Admiral Gortney: U.S. Fleet Forces Will Always “Be Ready”

The following post by Adm. Bill Gortney, Commander, U.S. Fleet Forces Command, was initially published Oct. 4 on Navy Live, the U.S. Navy’s official blog.

No matter where we are in the world, your Navy Warfighting team is reliable, flexible, and ready to respond worldwide on, above, and below the sea. Doing this requires abiding by the adage, “train like you fight”. In the following letter, Admiral Bill Gortney, Commander, U.S. Fleet Forces Command, addresses the entire Navy and outlines how USFF contributes to our ability to always Be Ready.

Adm. William E. Gortney makes his opening remarks after assuming responsibility from Adm. John C. Harvey Jr. as commander of U.S. Fleet Forces Command during a change of command ceremony aboard the aircraft carrier USS Harry S. Truman (CVN 75). (U.S. Navy photo by Mass Communication Specialist 1st Class Peter D. Lawlor/Released)


Warfighting is the primary mission set of our Navy.  At U.S. Fleet Forces Command, we know that as our Oath of Office directs we must “support and defend the Constitution of the United States” by protecting our homeland and projecting naval power as required by our nation, our allies or our vital interests.  On a daily basis we focus our efforts to man, equip, train, and maintain the naval forces who take the fight to the enemy.  We will do this through five lines of operation:  Joint and Fleet Operations; Warfighting and Readiness; Global Force Management; Sailors Civilians and Families; and Safety.

Our lines of operation keep us aligned with the CNO’s Tenets and Sailing Directions. Side-by-side U.S. Pacific Fleet, we are two fleets with one voice – preparing the commands and Sailors assigned under our type commanders to be ready to execute their orders.  More than a decade of war, defense budget reductions, and global instability make this a complex and difficult challenge.  But make no mistake; we will constantly strive to strike the right balance between risk to our mission and risk to our fleet as we meet these challenges just as I know you will-with accountability and a bold and innovative spirit.

Joint and Fleet Operations. Joint comes before fleet, because as I said already, our first order of business is to defend our nation’s homeland and provide naval support when she needs our assistance.  We will defend our homeland from the maritime environment and protect our worldwide installations from “all enemies, both foreign and domestic.”  Whether conducting joint or fleet operations, our forces will be ready to respond with the full weight of naval capabilities which reside both afloat and ashore.

Warfighting and Readiness. While joint and fleet operations is our first line of operation, the production of warriors and readiness to send to forward deployed naval commanders is our dominant line of operation.  Our commanders need never question the capability and effectiveness of the naval forces we send them.  This is my pledge to them as I work for each of them.  I will hold myself accountable for my efforts and those of my command.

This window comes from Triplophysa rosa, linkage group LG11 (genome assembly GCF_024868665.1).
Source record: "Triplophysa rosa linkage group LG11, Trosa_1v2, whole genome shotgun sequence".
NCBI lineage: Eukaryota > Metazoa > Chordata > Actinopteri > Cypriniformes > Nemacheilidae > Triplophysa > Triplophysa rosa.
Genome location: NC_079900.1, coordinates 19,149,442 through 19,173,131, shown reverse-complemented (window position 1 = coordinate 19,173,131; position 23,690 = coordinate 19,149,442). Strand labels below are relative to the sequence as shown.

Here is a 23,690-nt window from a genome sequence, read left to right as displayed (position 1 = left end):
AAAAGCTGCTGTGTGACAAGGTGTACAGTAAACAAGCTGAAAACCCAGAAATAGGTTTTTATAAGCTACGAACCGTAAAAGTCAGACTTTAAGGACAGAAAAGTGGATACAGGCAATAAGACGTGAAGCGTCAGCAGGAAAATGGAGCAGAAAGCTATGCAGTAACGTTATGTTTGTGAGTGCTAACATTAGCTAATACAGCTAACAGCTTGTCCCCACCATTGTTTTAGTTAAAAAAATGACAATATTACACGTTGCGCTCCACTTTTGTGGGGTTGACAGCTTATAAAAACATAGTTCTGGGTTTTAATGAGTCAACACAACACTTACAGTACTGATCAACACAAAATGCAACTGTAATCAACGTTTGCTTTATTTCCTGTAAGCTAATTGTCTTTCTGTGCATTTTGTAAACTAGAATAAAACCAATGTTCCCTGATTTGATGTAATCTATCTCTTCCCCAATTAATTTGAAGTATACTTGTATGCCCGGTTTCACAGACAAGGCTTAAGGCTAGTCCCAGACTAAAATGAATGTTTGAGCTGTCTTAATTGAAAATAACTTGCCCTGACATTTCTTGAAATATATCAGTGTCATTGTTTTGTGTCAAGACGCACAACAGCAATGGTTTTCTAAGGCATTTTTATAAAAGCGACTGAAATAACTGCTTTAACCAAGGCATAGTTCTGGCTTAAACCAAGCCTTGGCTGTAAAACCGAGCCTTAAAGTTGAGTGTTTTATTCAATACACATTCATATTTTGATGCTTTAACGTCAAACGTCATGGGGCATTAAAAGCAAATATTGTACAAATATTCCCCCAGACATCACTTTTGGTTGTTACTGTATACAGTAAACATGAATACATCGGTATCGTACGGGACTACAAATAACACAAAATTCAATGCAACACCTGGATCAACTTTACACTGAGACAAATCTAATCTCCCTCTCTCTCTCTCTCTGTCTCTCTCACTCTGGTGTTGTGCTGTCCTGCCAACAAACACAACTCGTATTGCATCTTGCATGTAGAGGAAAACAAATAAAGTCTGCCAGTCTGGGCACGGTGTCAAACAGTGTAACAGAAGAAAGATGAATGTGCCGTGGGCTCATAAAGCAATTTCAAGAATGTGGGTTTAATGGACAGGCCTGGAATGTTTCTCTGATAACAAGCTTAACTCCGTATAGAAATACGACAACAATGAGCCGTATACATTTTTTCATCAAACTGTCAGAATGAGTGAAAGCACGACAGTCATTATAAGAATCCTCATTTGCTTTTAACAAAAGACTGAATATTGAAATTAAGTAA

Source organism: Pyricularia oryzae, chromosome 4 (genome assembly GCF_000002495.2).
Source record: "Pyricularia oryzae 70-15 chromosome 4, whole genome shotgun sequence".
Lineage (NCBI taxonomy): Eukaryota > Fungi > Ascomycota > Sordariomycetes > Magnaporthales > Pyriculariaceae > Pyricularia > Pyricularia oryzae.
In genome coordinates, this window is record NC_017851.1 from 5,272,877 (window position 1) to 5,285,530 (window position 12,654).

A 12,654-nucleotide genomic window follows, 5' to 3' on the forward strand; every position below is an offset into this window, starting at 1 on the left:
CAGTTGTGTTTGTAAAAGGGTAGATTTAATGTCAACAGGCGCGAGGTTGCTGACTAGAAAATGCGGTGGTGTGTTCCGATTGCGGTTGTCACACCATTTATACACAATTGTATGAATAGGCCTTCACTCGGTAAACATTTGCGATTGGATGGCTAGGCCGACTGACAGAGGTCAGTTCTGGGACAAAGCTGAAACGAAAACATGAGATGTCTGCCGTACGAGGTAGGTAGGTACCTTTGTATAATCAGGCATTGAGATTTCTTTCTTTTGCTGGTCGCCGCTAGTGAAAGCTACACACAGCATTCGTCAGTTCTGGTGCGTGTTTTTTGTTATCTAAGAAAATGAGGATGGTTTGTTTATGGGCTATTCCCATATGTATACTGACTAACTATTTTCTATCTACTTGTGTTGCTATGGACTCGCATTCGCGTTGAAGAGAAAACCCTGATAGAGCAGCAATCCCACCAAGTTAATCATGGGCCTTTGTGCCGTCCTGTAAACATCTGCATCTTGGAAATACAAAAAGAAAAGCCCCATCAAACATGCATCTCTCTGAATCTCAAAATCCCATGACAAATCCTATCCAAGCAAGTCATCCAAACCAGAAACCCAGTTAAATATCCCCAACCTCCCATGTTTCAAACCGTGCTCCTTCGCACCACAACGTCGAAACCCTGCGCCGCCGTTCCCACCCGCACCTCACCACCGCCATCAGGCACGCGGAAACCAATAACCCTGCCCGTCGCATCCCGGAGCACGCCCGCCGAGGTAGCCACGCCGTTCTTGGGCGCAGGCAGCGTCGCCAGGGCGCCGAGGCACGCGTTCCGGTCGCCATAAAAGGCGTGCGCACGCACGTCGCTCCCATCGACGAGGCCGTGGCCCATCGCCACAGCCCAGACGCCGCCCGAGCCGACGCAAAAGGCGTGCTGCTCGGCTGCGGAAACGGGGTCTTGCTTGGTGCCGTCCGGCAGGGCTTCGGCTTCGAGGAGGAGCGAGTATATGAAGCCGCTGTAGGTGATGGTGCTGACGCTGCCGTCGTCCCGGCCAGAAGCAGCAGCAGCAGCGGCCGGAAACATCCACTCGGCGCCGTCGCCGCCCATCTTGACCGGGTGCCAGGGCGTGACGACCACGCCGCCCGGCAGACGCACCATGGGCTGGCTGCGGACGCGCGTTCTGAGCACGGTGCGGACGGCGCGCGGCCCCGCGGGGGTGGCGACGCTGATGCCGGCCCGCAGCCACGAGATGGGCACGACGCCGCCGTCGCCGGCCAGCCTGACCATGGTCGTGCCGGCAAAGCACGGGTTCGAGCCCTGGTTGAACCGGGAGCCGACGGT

Global Force Management. It is exactly what it says – managing the schedules of the force around the globe for the CNO.  We identify and schedule the most capable and ready forces to send to the aforementioned commanders.  In doing so, we recommend to the CNO a balance between risk to the mission assigned, with the risk to the long term health of the naval force.  Simply stated – this is not easy.  To be honest, it is hard stuff.  However, we get paid to do things that are hard.

Sailors, Civilians and Families.  By ensuring the professional development for our Sailors and Civilians, while providing for their general welfare and that of their families, we will guarantee the success of the first three lines of operation.  We must also understand that we are our shipmates’ keepers.  We must see the signs when our shipmates need help, and we must rid our Navy of the scourge that is sexual assault.  Combat is the ultimate team sport, and we must always be teammates – shipmates – to our fellow Sailors.  And we must also support the larger Navy family.  Sailors and Navy Civilians are our secret weapons and we must never lose sight of their families who support them.

Safety.  Injury and death are a part of combat operations.  They should never be a part of preparing for combat whether afloat, airborne, ashore or at home.  When our shipmates are unnecessarily injured or killed in peacetime we suffer significant reductions in our effectiveness of readiness.  I might be able to live with the cost to readiness, for equipment can be replaced, but people cannot.  We will do all that we can to mitigate unnecessary risk to our fleet and our Sailors.

Starting with me, U.S. Fleet Forces Command pledges to maintain a warfighting focus and provide you with the training and tools you need to be ready to meet your mission and the challenges ahead.  My wife, Sherry, joins me in thanking you for what you do and we ask that you thank your families for their contributions and sacrifices they make in support of you and our nation.

ADM Bill Gortney, Commander, U.S. Fleet Forces Command 

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